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Distribution of TLR4 and MHC class II molecules of the spleen in broiler chicks treated with and without LPS in the first 2 weeks of the post-hatch period

Aka, E., Eren, U.
British poultry science 2019 v.60 no.2 pp. 130-138
Toll-like receptor 4, adaptive immunity, antigens, broiler chickens, chicks, decapitation, enzymes, lipopolysaccharides, major histocompatibility complex, pulp, spleen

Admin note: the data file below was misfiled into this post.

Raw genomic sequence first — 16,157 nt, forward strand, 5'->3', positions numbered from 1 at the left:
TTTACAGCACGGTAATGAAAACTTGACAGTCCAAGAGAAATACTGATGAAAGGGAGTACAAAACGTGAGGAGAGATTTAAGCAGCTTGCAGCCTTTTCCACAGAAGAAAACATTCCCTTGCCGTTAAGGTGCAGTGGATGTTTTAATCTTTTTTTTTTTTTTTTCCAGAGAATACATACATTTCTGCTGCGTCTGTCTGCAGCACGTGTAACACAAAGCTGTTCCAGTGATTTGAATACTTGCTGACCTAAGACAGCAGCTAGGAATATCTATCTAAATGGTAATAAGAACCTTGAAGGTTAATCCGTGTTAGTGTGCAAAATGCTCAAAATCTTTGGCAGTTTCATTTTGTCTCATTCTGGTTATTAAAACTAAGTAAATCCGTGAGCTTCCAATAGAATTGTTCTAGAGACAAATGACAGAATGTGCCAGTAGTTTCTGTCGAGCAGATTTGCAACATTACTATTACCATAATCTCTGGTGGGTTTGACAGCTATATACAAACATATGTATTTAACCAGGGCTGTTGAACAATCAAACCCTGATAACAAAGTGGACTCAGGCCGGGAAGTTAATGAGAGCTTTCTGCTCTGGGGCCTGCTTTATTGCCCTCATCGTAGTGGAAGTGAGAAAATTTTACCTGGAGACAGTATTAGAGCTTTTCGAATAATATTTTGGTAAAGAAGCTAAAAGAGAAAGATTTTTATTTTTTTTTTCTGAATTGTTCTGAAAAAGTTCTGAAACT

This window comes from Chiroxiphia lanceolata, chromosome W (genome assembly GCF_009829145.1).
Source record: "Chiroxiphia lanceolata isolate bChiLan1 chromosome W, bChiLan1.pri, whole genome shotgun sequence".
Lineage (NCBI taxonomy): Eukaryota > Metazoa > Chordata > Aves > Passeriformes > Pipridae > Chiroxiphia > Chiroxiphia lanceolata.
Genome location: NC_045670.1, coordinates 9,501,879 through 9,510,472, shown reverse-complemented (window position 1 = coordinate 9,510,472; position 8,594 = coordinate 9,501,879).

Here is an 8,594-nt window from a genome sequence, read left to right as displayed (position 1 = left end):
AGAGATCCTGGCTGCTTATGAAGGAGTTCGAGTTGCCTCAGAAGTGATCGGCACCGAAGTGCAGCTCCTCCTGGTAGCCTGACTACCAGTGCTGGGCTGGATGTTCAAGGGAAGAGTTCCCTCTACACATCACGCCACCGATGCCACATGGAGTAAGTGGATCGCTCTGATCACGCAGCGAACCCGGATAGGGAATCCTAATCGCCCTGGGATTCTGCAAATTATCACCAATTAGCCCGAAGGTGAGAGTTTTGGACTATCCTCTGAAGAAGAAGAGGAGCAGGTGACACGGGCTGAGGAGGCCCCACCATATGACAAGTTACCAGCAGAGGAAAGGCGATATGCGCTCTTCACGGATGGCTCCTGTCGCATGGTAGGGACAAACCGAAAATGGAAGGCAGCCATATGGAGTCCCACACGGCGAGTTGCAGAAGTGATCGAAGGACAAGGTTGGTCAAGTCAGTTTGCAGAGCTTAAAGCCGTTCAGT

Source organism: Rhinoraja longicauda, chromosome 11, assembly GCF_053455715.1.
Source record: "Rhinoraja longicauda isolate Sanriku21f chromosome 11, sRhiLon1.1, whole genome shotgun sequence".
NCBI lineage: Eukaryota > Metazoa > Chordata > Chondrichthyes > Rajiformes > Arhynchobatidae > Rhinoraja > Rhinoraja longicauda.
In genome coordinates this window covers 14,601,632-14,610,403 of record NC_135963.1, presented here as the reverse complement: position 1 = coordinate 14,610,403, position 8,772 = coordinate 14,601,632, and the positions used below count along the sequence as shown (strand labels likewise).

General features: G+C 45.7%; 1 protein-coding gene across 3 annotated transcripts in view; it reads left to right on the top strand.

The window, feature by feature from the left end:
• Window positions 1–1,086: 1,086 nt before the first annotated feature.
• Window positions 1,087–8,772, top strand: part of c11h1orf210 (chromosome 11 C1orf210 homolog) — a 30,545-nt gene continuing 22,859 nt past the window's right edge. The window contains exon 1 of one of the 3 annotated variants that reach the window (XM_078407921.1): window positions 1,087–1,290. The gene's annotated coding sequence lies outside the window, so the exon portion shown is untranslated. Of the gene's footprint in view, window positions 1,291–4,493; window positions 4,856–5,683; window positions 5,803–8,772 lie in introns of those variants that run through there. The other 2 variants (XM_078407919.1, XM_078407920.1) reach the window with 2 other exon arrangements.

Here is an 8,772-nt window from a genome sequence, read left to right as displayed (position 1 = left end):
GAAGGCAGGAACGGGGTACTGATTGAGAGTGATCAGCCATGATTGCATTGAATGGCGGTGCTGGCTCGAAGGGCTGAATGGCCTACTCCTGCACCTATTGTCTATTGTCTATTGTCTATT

1. The purpose of this study was to investigate the distribution of Toll-like receptor-4 (TLR4) and major histocompatibility complex (MHC) class II molecules of the spleen in chicks treated with lipopolysaccharide (LPS) during the first 2 weeks of their life. 2. A total of 225 Ross-308 commercial broiler chicks were used. Within the 2-week experimental period, chicks were divided into 5 main groups according to the days of decapitation which were 1, 4, 7, 10 and 14 d after hatch. Each main group had 45 chicks. The main groups were further divided into three subgroups (15 chicks each), which included control chicks (no injection), and phosphate-buffered saline (PBS) and LPS-injected chicks. Spleen samples were collected 1-, 3-, 6-, 12- and 24-h after the PBS or LPS administrations. Tissue sections were stained using streptavidin–biotin–peroxidase complex staining method. 3. From 1 d of age, TLR4 positivity was found in the spleen in diffuse granular form. The cells showing intense TLR4 positivity were observed in periellipsoidal lymphoid tissue in 4-d-old chicks. The same cells were determined in the germinal centre of the spleen in 7-d-old chicks. LPS stimulation led to an increase in the intensity of TLR4 positivity in 14-d-old chicks. 4. From 1 d of age, MHC class II positivity was found in both white pulp and red pulp. This was higher in 14-d-old chicks injected with LPS than in the controls and the chicks injected with PBS. 5. The findings indicate that, from 1 d of age in chicks, the spleen has both non-specific defence elements and the molecules having the information to induce adaptive immunity. In addition, at the end of the 2-week experimental period, it was determined that the spleen had the capacity to recognise antigens.